MEMORANDUM OPINION AND ORDER
KAREN K. CALDWELL, District Judge.
Lonnie Freeman is an inmate confined at the United States Penitentiary - McCreary in Pine Knot, Kentucky. Proceeding without an attorney, Freeman has filed a petition for a writ of habeas corpus pursuant to 28 U.S.C. § 2241 challenging the Bureau of Prisons' ("BOP") computation of his sentence. [R. 1]
The Court conducts an initial review of habeas corpus petitions. 28 U.S.C. § 2243; Alexander v. Northern Bureau of Prisons, 419 F.Appx. 544, 545 (6th Cir. 2011). The Court must deny the petition "if it plainly appears from the petition and any attached exhibits that the petitioner is not entitled to relief." Rule 4 of the Rules Governing § 2254 Cases in the United States District Courts (applicable to § 2241 petitions pursuant to Rule 1(b)). The Court evaluates Freeman's petition under a more lenient standard because he is not represented by an attorney. Erickson v. Pardus, 551 U.S. 89, 94 (2007); Burton v. Jones, 321 F.3d 569, 573 (6th Cir. 2003). At this stage, the Court accepts the petitioner's factual allegations as true, and his legal claims are liberally construed in his favor. Bell Atlantic Corp. v. Twombly, 550 U.S. 544, 555-56 (2007).
On March 28, 2006, Freeman was arrested in Barren County, Kentucky, by state police for possession of anhydrous ammonia with intent to manufacture methamphetamine, manufacturing methamphetamine, and possession of a firearm by a convicted felon. At some point after his arrest, state authorities also charged Freeman with two counts of facilitation to murder, tampering with physical evidence, and of being a persistent felony offender. [R. 1-1, pp. 8, 13-15]
On December 6, 2006, Freeman was indicted by a federal grand jury in the United States District Court for the Western District of Kentucky of being a felon in possession of a firearm (a short barrel shotgun) in violation of 18 U.S.C. § 922(g)(1), and of being in possession of an unregistered firearm in violation of 26 U.S.C. § 5845. Freeman was temporarily borrowed from state custody pursuant to a writ of habeas corpus ad prosequendum on August 22, 2007. Shortly before trial, on September 26, 2008, Freeman signed a written agreement to plead guilty to both charges. The trial court accepted Freeman's plea, and following a sentencing hearing on January 23, 2009, entered its judgment and commitment order on February 2, 2009. The federal court sentenced Freeman to serve an 84-month term of incarceration on each count, the terms to be served concurrently with one another. Freeman did not appeal from this judgment and has not filed a motion for collateral relief pursuant to 28 U.S.C. § 2255. United States v. Freeman, No. 1:06-CR-60-001-JHM (W.D. Ky. 2006).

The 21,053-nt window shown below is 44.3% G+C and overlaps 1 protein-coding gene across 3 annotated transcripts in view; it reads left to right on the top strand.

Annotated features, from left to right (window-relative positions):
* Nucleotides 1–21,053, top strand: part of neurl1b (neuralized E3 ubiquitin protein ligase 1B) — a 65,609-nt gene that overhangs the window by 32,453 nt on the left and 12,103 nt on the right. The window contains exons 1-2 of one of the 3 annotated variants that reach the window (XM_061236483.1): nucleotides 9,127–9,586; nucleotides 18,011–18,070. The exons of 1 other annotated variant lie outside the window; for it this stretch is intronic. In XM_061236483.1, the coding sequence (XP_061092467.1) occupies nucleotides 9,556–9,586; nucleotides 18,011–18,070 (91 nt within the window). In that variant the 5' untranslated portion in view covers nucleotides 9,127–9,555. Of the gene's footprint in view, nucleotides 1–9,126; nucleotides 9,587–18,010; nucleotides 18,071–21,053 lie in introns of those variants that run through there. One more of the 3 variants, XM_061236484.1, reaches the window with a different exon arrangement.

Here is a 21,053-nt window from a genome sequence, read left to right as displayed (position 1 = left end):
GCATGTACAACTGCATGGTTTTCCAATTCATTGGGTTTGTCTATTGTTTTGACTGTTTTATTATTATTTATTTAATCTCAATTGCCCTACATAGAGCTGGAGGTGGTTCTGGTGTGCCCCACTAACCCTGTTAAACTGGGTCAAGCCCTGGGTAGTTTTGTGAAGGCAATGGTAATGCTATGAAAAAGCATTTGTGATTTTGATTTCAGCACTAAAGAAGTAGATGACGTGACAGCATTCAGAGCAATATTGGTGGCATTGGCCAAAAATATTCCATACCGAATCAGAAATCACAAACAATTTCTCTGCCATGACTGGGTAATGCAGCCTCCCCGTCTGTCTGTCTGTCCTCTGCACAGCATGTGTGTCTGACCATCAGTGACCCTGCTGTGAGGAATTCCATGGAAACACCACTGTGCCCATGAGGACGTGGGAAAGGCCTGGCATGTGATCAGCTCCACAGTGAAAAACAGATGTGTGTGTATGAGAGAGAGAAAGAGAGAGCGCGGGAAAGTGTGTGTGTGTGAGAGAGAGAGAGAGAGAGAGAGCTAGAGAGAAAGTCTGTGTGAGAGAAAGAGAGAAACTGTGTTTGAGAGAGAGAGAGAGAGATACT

Following his federal sentencing, Freeman was returned to state custody on February 11, 2009. [R. 1-1, p. 8] On March 4, 2009, the Circuit Court of Warren County, Kentucky, sentenced Freeman to a 12-year term of incarceration on two counts of facilitation to murder, which that court ordered to be served concurrently with Freeman's previously-imposed federal sentence. Commonwealth v. Freeman, No. 07-CR-549-001 (Warren Cir. Ct. 2007). [R. 1, p. 6; R. 1-1, pp. 8, 13-15] While serving this sentence, on August 17, 2009, the Circuit Court of Barren County, Kentucky, sentenced Freeman to a 10-year term of incarceration for attempt to manufacture methamphetamine, and a concurrent 5-year term for being a persistent felony offender, which that court ordered to be served concurrently with Freeman's previously-imposed federal sentence. Commonwealth v. Freeman, No. 09-CR-007 (Barren Cir. Ct. 2009) [R. 1-1, pp. 8, 16-18] Freeman completed service of his state sentences on January 3, 2012, at which time he was surrendered to federal custody pursuant to a federal detainer. [R. 1-1, p. 9]
In denying his administrative grievances, the Bureau of Prisons concluded that the time period for which Freeman sought credit against his federal sentence, from the date his federal sentence was imposed on February 2, 2009, until he was released by state authorities to federal custody on January 3, 2012, had already been credited against his state sentence, and therefore could not also be counted against his state sentence pursuant to 18 U.S.C. § 3585(b). [R. 1-1, p. 9] The BOP also rejected Freeman's implicit contention - that the state court's order that his state sentence should run concurrently with his federal sentence caused his federal sentence to begin running when his state sentence commenced - as contrary to 18 U.S.C. § 3585(a). [R. 1-1, p. 8] Finally, construing Freeman's grievance as a request for nunc pro tunc designation under Barden v. Keohane, 921 F.2d 476 (3d Cir. 1990), the BOP considered the relevant factors under 18 U.S.C. § 3621(b), and found such retroactive designation inappropriate. [R. 1-1, p.9]
In his petition, Freeman contends that the BOP failed to honor the state court's order that its sentence run concurrently with his federal sentence by commencing his federal sentence on March 4, 2009, the date his first state sentence was imposed. [R. 1, pp. 6-8]
Calculation of a federal prisoner's sentence, including both its commencement date and any credits for custody before the sentence is imposed, is determined by federal statute:
(a) A sentence to a term of imprisonment commences on the date the defendant is received in custody awaiting transportation to, or arrives voluntarily to commence service of sentence at, the official detention facility at which the sentence is to be served.
(b) A defendant shall be given credit toward the service of a term of imprisonment for any time he has spent in official detention prior ...